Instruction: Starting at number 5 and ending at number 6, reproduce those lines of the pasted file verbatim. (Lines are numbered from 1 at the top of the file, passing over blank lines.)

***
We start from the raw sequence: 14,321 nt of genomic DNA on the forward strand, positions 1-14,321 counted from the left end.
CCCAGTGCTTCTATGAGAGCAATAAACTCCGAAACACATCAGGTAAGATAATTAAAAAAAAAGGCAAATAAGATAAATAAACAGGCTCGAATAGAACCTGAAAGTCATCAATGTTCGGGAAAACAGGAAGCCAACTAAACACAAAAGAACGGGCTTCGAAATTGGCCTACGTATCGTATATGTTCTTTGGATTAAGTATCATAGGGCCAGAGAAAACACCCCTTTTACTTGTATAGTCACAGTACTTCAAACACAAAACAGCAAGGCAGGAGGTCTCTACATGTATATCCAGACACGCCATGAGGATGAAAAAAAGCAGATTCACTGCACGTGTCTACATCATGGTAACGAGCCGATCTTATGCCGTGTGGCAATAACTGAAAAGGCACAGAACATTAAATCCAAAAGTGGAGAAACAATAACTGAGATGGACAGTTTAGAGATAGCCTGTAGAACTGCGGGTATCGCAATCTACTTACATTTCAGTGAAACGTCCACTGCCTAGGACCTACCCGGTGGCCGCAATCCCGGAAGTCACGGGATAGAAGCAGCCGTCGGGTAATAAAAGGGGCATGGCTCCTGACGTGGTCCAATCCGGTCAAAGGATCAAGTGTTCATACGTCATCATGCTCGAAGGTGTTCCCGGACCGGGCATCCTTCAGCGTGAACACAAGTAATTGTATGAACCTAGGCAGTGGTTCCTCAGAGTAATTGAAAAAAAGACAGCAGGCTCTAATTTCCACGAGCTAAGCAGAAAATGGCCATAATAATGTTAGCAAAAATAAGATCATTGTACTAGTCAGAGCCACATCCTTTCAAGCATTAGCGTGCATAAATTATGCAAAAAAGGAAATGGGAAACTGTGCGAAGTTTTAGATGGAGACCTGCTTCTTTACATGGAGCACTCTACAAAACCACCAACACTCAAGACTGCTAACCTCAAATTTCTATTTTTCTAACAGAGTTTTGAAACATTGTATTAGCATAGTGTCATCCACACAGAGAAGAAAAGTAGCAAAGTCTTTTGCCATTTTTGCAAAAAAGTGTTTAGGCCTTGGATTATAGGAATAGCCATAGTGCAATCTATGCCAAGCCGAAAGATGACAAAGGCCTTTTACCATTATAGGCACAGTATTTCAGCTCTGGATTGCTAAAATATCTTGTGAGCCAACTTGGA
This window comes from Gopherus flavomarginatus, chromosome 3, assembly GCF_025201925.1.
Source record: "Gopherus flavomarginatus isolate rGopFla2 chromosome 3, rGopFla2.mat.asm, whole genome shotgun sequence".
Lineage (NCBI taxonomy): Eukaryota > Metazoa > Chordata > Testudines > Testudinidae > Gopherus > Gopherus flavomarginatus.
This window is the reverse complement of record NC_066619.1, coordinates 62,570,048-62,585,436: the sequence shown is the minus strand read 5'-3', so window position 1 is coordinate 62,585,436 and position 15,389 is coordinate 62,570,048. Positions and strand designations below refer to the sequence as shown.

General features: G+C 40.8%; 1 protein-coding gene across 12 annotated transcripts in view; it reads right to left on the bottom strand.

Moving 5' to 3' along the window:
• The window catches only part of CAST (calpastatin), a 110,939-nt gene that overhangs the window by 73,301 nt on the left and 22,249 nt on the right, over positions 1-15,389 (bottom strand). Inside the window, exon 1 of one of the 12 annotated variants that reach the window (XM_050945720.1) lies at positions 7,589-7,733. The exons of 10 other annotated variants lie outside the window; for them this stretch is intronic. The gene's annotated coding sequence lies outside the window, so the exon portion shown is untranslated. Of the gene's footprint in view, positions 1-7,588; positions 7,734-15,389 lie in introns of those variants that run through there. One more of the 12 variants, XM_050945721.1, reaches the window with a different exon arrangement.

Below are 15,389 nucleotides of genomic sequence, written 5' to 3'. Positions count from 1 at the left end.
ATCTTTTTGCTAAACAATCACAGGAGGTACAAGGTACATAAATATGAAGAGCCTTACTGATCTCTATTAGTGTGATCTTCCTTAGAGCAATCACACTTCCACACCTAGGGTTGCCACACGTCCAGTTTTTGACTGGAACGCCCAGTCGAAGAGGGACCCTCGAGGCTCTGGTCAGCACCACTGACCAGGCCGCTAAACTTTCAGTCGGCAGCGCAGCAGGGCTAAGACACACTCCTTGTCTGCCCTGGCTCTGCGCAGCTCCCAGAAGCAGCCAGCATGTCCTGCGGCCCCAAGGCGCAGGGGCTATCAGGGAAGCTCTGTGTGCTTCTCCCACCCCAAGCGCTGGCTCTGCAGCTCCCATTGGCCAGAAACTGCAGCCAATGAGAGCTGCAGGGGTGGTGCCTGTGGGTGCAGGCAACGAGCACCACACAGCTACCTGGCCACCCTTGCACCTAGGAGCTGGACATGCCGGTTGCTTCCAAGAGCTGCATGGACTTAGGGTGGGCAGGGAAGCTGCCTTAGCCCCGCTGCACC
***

Lineage (NCBI taxonomy): Eukaryota > Metazoa > Chordata > Testudines > Testudinidae > Gopherus > Gopherus flavomarginatus.
This window is the reverse complement of record NC_066619.1, coordinates 62,570,048-62,585,436: the sequence shown is the minus strand read 5'-3', so window position 1 is coordinate 62,585,436 and position 15,389 is coordinate 62,570,048. Positions and strand designations below refer to the sequence as shown.